Although closely related, it should not be confused with the more popular varieties of leafy green parsley that you might grow in your garden or use as an herb.
Parsley root comes from a subspecies of garden parsley known scientifically as Petroselinum crispum Tuberosum. Although its leaves are edible, itâ€™s grown for its thick, tuberous roots (1).
While it looks like a cross between a carrot and a parsnip, its flavor profile is quite unique, as it provides hints of herbaceous parsley.
Here are 7 surprising benefits of parsley root.
1. Rich in nutrients
Parsley root boasts a rich supply of nutrients. A 3.5-ounce (100-gram) raw serving contains (2):
- Calories: 55
- Carbs: 12 grams
- Fiber: 4 grams
- Protein: 2 grams
- Fat: 0.6 grams
- Vitamin C: 55% of the Daily Value (DV)
- Vitamin B9 (folate): 45% of the DV
- Potassium: 12% of the DV
- Magnesium: 11% of the DV
- Zinc: 13% of the DV
- Phosphorus: 10% of the DV
- Iron: 7% of the DV
Parsley root is loaded with essential vitamins and minerals, especially vitamin C, folate, and zinc. It also provides magnesium, a mineral that much of the U.S. population doesnâ€™t get enough of (3).
Moreover, it packs almost 20% of the DV for fiber while still being low in calories and fat, making it a great nutrient-dense option for a variety of diets.
2. Provides powerful antioxidants
Parsley root supplies potent antioxidants, which may contribute to its potential health benefits (4).
Antioxidants reduce stress and fight free radicals â€” highly reactive particles that damage your cells, increase stress, and may contribute to disease if levels get too high in your body (5).
Myristicin and apiol, two of the primary antioxidants in parsley root, are considered responsible for much of its antioxidant activity (6).
Parsley root also contains a substantial amount of vitamin C, a nutrient that functions as an antioxidant and may help prevent disease (7).
3. May fight inflammation
Parsley root may boast several anti-inflammatory properties.
While inflammation is your bodyâ€™s natural response to stress, excessive inflammation may increase your risk of disease.
Parsley root contains several compounds, such as myristicin, apiol, and furanocoumarins, that are known to have both antioxidant and anti-inflammatory effects (6, 8).
In addition, several of its vitamins and minerals, such as vitamin C, zinc, and magnesium, regulate your bodyâ€™s inflammatory response (9).
Including parsley root in a balanced diet alongside other nutrient-rich vegetables may reduce inflammation and help prevent certain chronic conditions, including heart disease, cancer, and osteoporosis (10).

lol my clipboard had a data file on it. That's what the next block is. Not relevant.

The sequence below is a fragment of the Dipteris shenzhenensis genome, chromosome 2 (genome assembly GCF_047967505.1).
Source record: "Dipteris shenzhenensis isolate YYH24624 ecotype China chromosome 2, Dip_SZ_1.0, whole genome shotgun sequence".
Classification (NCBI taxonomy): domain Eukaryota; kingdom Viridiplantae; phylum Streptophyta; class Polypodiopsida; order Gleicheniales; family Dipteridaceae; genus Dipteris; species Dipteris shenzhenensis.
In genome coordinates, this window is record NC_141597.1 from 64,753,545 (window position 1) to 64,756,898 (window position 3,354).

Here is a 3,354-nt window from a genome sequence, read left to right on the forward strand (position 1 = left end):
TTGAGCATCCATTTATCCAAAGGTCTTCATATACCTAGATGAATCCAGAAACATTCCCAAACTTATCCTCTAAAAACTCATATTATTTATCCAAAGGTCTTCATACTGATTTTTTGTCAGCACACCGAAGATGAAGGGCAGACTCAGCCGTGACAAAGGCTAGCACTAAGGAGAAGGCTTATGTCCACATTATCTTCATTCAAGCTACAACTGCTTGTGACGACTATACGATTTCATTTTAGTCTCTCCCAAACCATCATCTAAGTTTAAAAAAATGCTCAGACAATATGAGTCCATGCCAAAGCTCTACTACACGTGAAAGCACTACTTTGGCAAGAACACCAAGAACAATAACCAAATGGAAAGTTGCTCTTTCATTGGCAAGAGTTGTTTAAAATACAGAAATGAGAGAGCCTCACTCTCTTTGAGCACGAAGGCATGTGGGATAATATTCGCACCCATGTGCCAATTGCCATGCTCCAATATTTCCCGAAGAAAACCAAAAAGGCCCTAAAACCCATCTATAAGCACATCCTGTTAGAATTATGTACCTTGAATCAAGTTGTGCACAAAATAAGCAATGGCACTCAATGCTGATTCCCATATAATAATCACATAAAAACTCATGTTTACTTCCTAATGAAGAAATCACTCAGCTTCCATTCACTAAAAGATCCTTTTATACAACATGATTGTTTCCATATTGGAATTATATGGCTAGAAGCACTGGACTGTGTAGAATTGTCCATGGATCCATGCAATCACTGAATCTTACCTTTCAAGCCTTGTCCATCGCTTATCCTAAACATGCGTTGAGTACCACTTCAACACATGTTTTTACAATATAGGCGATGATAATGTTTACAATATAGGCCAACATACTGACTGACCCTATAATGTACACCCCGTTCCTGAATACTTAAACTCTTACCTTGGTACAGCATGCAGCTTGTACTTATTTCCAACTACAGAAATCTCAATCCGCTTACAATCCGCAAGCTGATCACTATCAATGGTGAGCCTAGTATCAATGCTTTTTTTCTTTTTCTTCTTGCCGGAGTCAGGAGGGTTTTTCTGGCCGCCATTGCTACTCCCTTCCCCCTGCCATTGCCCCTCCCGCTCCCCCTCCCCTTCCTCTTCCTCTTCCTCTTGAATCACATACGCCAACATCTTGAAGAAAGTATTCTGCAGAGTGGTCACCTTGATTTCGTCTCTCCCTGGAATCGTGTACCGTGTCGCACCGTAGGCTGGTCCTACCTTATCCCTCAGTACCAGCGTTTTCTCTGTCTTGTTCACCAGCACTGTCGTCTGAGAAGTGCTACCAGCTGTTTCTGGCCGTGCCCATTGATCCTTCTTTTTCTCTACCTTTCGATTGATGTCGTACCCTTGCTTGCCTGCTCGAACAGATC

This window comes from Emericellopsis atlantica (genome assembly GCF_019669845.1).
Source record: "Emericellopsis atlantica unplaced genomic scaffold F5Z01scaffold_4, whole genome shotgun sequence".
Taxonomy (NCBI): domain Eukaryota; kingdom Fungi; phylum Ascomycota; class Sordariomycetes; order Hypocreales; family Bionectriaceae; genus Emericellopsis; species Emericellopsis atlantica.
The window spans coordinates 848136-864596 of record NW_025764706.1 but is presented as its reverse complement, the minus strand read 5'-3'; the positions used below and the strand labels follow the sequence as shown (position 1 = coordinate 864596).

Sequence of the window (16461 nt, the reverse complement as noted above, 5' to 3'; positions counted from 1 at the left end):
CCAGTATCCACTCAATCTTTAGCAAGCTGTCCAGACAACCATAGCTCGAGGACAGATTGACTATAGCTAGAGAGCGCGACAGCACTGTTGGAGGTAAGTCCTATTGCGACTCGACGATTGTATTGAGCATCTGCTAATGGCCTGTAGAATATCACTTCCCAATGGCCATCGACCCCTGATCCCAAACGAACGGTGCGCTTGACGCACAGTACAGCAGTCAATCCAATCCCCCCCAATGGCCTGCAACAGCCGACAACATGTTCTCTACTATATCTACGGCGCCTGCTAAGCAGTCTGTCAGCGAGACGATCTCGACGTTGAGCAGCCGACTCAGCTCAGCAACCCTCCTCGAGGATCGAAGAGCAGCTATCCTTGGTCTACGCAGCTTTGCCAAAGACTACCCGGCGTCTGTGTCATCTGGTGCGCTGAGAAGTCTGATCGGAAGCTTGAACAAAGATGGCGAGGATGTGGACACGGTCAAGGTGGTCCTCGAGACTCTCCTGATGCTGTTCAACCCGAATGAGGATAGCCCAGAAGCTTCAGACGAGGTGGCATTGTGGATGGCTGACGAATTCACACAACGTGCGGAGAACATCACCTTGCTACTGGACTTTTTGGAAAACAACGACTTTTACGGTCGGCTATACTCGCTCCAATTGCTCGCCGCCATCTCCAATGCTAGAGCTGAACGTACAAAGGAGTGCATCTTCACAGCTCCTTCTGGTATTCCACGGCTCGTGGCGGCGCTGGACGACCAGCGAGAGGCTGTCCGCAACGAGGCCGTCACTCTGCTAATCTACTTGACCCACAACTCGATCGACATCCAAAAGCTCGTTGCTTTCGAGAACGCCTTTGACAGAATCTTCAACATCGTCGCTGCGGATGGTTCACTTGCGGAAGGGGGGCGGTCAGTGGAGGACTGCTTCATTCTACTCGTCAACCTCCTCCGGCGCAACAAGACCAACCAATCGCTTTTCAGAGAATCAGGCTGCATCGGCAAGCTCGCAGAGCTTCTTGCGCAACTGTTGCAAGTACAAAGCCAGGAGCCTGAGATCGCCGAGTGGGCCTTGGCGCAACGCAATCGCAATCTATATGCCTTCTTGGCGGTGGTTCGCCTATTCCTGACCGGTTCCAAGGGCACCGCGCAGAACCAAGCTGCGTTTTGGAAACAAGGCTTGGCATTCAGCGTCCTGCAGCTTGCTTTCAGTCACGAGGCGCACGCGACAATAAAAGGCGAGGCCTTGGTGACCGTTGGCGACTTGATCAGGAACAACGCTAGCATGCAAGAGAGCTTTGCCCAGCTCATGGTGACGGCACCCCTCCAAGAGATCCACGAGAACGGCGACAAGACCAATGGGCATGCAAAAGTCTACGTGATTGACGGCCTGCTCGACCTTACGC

4. May boost detoxification
Various enzymes in your liver help eliminate toxins you may be exposed to via medications, food, or pollutants.
Glutathione, an antioxidant produced by your liver, plays a significant role in this detoxification process (11, 12).
One study found that parsley-root juice significantly increased the amount of glutathione and other detoxification enzymes in the liver tissue of mice given a highly toxic medication (13).
This outcome suggests that parsley-root juice may protect against exposure to harmful compounds.
However, as these results may not apply to humans, more research is necessary.
5. May boost your immunity
Parsley root is a great source of fiber and vitamin C, two nutrients that are vital for a healthy immune system.
A 3.5-ounce (100-gram) raw serving contains over half of the DV for vitamin C and almost 20% of the DV for fiber (2).
Vitamin C is essential for a robust immune system, as it fights foreign bacteria, stress, and inflammation. Whatâ€™s more, it helps your skin tissue and digestive tract form a strong barrier against bacteria and other harmful substances (14).
Meanwhile, fiber supports the growth of healthy bacteria in your digestive tract. Research indicates that a healthy community of gut bacteria protects against infection (15).
6. May have anticancer properties
Some research suggests that parsley root may fight certain types of cancer.
This vegetable packs plenty of fiber, which is associated with a reduced risk of colon, ovarian, head, and neck cancers (16, 17, 18).
Additionally, one test-tube study found that parsley root extract inhibited the growth and proliferation of breast cancer cells (19).
Although this data is encouraging, well-designed human studies are needed to better understand this vegetableâ€™s effects on cancer.
7. Easy to add to your diet
Parsley root is versatile, edible raw or cooked, and easy to add to your routine.
Try to choose specimens that are beige in color, firm, and unbruised. If the tops are still attached, they should be deep green and not wilted.
Start by removing the tops, which can be used as a garnish or made into pesto later. Wash the roots well, but donâ€™t worry about peeling them. In fact, vegetable skins often provide a concentrated source of fiber and other nutrients (20).
You can cut parsley root into sticks and enjoy them plain or with your favorite almond, bean, or veggie dip. Otherwise, try shredding them to garnish salads or sandwiches.
Parsley root can also be steamed, roasted, or sautÃ©ed. It pairs well with other root vegetables and is delicious prepared au gratin or added to a roasted veggie medley.
In addition, you can steam and purÃ©e parsley root to use as a bed for meat roasts or veggie bakes, or chop them and add to soups or stews.
The bottom line
Parsley root is closely related to leafy green parsley and may provide a number of health benefits.
Itâ€™s loaded with nutrients and plant compounds that may reduce inflammation, boost immunity, and support liver function.
If youâ€™re curious about this unique root vegetable, you can add it to your diet today.
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